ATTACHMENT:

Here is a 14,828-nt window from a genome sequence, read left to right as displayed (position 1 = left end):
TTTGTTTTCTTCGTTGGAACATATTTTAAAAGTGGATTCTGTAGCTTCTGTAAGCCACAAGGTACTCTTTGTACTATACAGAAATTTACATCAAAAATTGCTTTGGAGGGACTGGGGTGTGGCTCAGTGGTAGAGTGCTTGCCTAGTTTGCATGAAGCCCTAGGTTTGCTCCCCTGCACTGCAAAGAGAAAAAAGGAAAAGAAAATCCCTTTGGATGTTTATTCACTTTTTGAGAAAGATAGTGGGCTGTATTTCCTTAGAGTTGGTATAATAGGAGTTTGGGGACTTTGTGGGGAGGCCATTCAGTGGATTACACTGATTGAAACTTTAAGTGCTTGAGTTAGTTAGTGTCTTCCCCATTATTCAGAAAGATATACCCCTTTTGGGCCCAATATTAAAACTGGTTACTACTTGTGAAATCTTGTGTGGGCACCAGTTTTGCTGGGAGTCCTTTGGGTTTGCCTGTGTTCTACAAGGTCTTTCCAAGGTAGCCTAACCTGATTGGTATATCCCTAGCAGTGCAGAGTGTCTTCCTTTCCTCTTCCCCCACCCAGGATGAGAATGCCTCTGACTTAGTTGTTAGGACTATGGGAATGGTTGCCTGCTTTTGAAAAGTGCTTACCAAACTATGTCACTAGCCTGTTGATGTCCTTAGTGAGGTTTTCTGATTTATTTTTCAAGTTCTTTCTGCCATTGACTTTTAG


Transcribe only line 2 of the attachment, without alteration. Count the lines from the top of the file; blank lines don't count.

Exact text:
TTTGTTTTCTTCGTTGGAACATATTTTAAAAGTGGATTCTGTAGCTTCTGTAAGCCACAAGGTACTCTTTGTACTATACAGAAATTTACATCAAAAATTGCTTTGGAGGGACTGGGGTGTGGCTCAGTGGTAGAGTGCTTGCCTAGTTTGCATGAAGCCCTAGGTTTGCTCCCCTGCACTGCAAAGAGAAAAAAGGAAAAGAAAATCCCTTTGGATGTTTATTCACTTTTTGAGAAAGATAGTGGGCTGTATTTCCTTAGAGTTGGTATAATAGGAGTTTGGGGACTTTGTGGGGAGGCCATTCAGTGGATTACACTGATTGAAACTTTAAGTGCTTGAGTTAGTTAGTGTCTTCCCCATTATTCAGAAAGATATACCCCTTTTGGGCCCAATATTAAAACTGGTTACTACTTGTGAAATCTTGTGTGGGCACCAGTTTTGCTGGGAGTCCTTTGGGTTTGCCTGTGTTCTACAAGGTCTTTCCAAGGTAGCCTAACCTGATTGGTATATCCCTAGCAGTGCAGAGTGTCTTCCTTTCCTCTTCCCCCACCCAGGATGAGAATGCCTCTGACTTAGTTGTTAGGACTATGGGAATGGTTGCCTGCTTTTGAAAAGTGCTTACCAAACTATGTCACTAGCCTGTTGATGTCCTTAGTGAGGTTTTCTGATTTATTTTTCAAGTTCTTTCTGCCATTGACTTTTAG